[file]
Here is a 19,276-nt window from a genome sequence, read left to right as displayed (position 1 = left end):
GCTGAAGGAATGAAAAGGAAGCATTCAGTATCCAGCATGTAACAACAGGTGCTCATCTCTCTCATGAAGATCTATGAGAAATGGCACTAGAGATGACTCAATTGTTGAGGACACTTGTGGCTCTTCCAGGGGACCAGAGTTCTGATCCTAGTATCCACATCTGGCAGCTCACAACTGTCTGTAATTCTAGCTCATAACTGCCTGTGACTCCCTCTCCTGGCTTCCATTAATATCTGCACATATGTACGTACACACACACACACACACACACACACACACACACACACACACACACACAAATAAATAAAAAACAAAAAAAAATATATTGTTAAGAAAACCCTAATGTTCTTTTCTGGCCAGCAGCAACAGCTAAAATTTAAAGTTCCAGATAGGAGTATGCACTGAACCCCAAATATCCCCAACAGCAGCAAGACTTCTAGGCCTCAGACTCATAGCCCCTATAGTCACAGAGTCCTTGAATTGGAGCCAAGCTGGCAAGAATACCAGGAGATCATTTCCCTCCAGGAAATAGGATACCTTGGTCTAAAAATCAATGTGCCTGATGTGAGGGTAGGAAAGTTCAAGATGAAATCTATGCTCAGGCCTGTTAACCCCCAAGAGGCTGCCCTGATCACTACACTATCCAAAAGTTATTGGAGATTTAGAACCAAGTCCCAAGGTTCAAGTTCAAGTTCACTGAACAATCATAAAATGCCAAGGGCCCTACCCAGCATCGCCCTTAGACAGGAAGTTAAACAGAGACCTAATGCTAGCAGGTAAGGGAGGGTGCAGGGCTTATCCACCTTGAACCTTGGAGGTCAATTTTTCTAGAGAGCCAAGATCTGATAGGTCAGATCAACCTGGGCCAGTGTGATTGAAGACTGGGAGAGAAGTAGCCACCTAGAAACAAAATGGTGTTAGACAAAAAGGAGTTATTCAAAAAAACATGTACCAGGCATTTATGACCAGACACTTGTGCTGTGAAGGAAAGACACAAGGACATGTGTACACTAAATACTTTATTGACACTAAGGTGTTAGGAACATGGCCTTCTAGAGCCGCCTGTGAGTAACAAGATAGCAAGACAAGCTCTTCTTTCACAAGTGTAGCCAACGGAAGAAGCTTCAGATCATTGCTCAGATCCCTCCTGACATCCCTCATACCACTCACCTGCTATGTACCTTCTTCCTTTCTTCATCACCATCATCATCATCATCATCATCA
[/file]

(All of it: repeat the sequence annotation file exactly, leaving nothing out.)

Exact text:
Here is a 19,276-nt window from a genome sequence, read left to right as displayed (position 1 = left end):
GCTGAAGGAATGAAAAGGAAGCATTCAGTATCCAGCATGTAACAACAGGTGCTCATCTCTCTCATGAAGATCTATGAGAAATGGCACTAGAGATGACTCAATTGTTGAGGACACTTGTGGCTCTTCCAGGGGACCAGAGTTCTGATCCTAGTATCCACATCTGGCAGCTCACAACTGTCTGTAATTCTAGCTCATAACTGCCTGTGACTCCCTCTCCTGGCTTCCATTAATATCTGCACATATGTACGTACACACACACACACACACACACACACACACACACACACACACACACACAAATAAATAAAAAACAAAAAAAAATATATTGTTAAGAAAACCCTAATGTTCTTTTCTGGCCAGCAGCAACAGCTAAAATTTAAAGTTCCAGATAGGAGTATGCACTGAACCCCAAATATCCCCAACAGCAGCAAGACTTCTAGGCCTCAGACTCATAGCCCCTATAGTCACAGAGTCCTTGAATTGGAGCCAAGCTGGCAAGAATACCAGGAGATCATTTCCCTCCAGGAAATAGGATACCTTGGTCTAAAAATCAATGTGCCTGATGTGAGGGTAGGAAAGTTCAAGATGAAATCTATGCTCAGGCCTGTTAACCCCCAAGAGGCTGCCCTGATCACTACACTATCCAAAAGTTATTGGAGATTTAGAACCAAGTCCCAAGGTTCAAGTTCAAGTTCACTGAACAATCATAAAATGCCAAGGGCCCTACCCAGCATCGCCCTTAGACAGGAAGTTAAACAGAGACCTAATGCTAGCAGGTAAGGGAGGGTGCAGGGCTTATCCACCTTGAACCTTGGAGGTCAATTTTTCTAGAGAGCCAAGATCTGATAGGTCAGATCAACCTGGGCCAGTGTGATTGAAGACTGGGAGAGAAGTAGCCACCTAGAAACAAAATGGTGTTAGACAAAAAGGAGTTATTCAAAAAAACATGTACCAGGCATTTATGACCAGACACTTGTGCTGTGAAGGAAAGACACAAGGACATGTGTACACTAAATACTTTATTGACACTAAGGTGTTAGGAACATGGCCTTCTAGAGCCGCCTGTGAGTAACAAGATAGCAAGACAAGCTCTTCTTTCACAAGTGTAGCCAACGGAAGAAGCTTCAGATCATTGCTCAGATCCCTCCTGACATCCCTCATACCACTCACCTGCTATGTACCTTCTTCCTTTCTTCATCACCATCATCATCATCATCATCATCA